Got bored during lunch and tried an experiment with GPT-4:


Write an italian sonnet about the difficulty of building a writing habit.


Nell’attimo in cui la penna tocca carta bianca,
La mente si perde nell’abisso del dubbio.
Come fiume che si rifiuta di seguire il suo corso,
L’ispirazione si nasconde, lasciandomi a mani vuote.

Cerco le parole tra le pieghe del silenzio,
Ma il foglio resta intatto, immacolato, sterile.
La routine è un nemico, insidioso e furtivo,
Che ruba la creatività, lasciando solo l’eco del vuoto.

Ma nel cuore dell’oscurità, una luce balugina,
Un pensiero, un’idea, un filo d’inchiostro si dispiega.
L’abitudine è un muratore, costruisce ponti, non mura,
E il fiume delle parole, infine, si risveglia.

Così, ogni giorno, lentamente, la penna si muove,
E la pagina bianca diventa un racconto d’amore e di prove.


Hah! I meant a sonnet in the Italian style (as opposed to a Shakespearean one). But a sonnet actually IN Italian is pretty fun, too. Could you please do two things: 1) Give me a translation of the above “Italian sonnet”, and (2) write a second sonnet–in English–but in the Italian (petrarchan) style, on the same subject.


Of course, here’s the translation of the Italian sonnet:

In the moment when the pen touches white paper,
The mind loses itself in the abyss of doubt.
Like a river refusing to follow its course,
Inspiration hides, leaving me empty-handed.

I search for words in the folds of silence,
But the page remains intact, immaculate, sterile.
Routine is an enemy, insidious and stealthy,
Stealing creativity, leaving only the echo of emptiness.

But in the heart of darkness, a light glimmers,
A thought, an idea, a thread of ink unfolds.
Habit is a builder, it constructs bridges, not walls,
And the river of words, at last, awakens.

So, every day, slowly, the pen moves,
And the blank page becomes a tale of love and trials.

And now for an English sonnet in the Italian (Petrarchan) style:

Upon the barren plain of white, I stand,
The scribe’s relentless duty in my hand.
My thoughts, once swift, now stagnant as a pond,
The stream of inspiration seems beyond.

Each day I face this quiet, daunting fight,
Against the emptiness, I must ignite
A spark within my mind, a kindled flame,
To dance upon the page, to stake its claim.

Yet, in the struggle, something pure unfolds,
A rhythm born of constancy takes hold.
The habit, once a foe, becomes a friend,
A means to coax the muse, the silence end.

Thus, daily wrestle shapes a writer’s art,
In steady beats, the story finds its start.

So: my Italian is limited to asking for the location of a toilet, buying cigarettes and beer, and asking for the check. Anyone more fluent care to comment on GPT’s performance, here? As for the poetry itself: I will note that neither of these is actually in the proper form. I was looking for something made up of one octet followed by one sestet (and no final couplet), with the rhyme scheme of ABBAABBA (although I’d also accept ABABABAB) for the eight line stanza, and either CDECDE, CDCCDC, or CDCDCD for the six line stanza.

You Know What They Say…

We humans have a number of glitches in how we process information. It’s a topic I love exploring for some reason. We’re bad at grasping probabilities. Very large numbers make us stupid. Randomness doesn’t behave the way our intuition expects it to. Our faculty for pattern recognition can cause us to see relationships that aren’t actually there.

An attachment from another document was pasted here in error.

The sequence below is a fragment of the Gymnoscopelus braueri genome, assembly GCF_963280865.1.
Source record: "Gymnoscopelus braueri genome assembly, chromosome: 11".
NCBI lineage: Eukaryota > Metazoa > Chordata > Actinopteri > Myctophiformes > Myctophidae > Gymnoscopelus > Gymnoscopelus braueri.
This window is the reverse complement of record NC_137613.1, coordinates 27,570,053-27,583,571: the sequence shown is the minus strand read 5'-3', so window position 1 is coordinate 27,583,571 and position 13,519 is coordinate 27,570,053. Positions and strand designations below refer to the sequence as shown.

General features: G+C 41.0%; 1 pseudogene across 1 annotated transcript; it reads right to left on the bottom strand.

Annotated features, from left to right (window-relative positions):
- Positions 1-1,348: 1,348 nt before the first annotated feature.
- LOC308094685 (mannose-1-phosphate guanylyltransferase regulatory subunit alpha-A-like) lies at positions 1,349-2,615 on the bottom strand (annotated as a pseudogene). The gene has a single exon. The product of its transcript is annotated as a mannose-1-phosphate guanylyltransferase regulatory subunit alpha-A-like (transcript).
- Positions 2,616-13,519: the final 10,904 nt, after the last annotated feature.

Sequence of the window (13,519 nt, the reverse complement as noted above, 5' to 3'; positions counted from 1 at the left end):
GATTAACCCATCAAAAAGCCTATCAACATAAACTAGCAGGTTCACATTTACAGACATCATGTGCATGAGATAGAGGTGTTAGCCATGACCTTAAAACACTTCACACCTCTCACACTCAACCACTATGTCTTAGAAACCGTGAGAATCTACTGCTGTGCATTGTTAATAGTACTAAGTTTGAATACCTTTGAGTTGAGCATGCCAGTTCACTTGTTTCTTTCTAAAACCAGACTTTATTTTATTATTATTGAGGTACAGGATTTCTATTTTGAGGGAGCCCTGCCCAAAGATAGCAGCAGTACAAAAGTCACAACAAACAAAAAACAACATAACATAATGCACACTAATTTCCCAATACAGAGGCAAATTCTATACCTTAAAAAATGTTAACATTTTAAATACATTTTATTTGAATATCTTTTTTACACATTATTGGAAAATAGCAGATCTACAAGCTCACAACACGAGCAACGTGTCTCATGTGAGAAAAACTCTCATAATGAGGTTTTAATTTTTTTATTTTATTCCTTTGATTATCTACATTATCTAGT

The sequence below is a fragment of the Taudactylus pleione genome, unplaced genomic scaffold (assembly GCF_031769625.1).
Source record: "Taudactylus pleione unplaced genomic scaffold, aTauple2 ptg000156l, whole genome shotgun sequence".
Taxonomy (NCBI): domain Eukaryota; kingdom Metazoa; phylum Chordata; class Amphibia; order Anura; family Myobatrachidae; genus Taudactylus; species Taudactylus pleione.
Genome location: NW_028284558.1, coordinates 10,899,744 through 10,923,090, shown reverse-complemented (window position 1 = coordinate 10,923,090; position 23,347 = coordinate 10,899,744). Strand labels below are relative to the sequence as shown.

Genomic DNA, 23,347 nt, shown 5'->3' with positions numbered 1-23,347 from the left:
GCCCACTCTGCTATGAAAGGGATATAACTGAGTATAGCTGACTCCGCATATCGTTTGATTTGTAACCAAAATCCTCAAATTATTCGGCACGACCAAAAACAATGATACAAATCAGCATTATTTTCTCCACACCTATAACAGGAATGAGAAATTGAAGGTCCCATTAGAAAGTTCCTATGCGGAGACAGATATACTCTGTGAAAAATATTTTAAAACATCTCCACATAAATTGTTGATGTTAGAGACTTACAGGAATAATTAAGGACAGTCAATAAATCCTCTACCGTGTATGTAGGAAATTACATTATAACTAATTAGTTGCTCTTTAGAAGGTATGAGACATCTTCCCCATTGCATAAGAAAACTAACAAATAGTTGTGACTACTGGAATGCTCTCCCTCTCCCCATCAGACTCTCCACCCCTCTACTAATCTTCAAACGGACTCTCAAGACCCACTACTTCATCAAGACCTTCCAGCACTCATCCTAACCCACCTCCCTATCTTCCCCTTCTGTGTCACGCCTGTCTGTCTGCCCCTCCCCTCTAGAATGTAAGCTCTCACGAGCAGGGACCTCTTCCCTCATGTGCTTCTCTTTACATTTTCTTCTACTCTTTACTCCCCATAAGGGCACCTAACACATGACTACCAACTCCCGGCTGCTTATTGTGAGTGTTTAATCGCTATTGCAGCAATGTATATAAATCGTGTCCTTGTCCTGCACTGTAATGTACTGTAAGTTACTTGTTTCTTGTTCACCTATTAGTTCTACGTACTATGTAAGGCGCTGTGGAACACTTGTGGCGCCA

Today, the glitch I’m thinking about is how we tend to perceive things that are well said as therefore true. And I’m not quite sure why we do this. I mean, is there any logical reason to actually suspect that a thing well said is true, or that a thing poorly expressed must be false? And we know that clever wording can’t be trusted, because we have sayings that warn us of this:

“Don’t judge a book by its cover.”

“Beware of the flatterer: he feeds you with an empty spoon.”

“A smooth talker isn’t to be trusted.”

“Oratory is the power to talk people out of their sober and natural opinions.”

“Eloquence may set fire to reason.”

And speaking of instructional quotes, consider the following example of human wisdom:

“Actions speak louder than words.” So true! And yet… “The pen is mightier than the sword.” Isn’t it?

Everyone knows that, “Slow and steady wins the race,” but…isn’t it generally accepted that, “Fortune favors the bold”?

It’s beautiful to think that “Absence makes the heart grow fonder,” isn’t it? Although, now that I’m thinking about it, don’t they say, “Out of sight, out of mind”?

And when Coco Chanel (of all people) said, “The best things in life are free,” did they not realize that “You get what you pay for”?

And then there’s this great bit of relationship wisdom, uttered by many a nodding head when discussing the attraction of one person to another: “Opposites attract”. So true! So wise! So…contradicted by the famous avian saying, “Birds of a feather flock together.”

And speaking of wise words from great thinkers, I have always found curious the claim that “Great minds think alike,” given the also quite well-said warning that “Fools seldom differ.”

Is this just a lazy way of using a bunch of famous quotes to pad out an article in my quest to write and publish more frequently? Well, sure. Of course it is.

But as the saying goes, “Necessity is the mother of invention.” In our pursuit of understanding the world around us, we often turn to the wisdom of others, distilled into these memorable and thought-provoking quotes. However, these nuggets of wisdom can sometimes be contradictory or even misleading, reminding us that context is key and that true understanding requires critical thinking.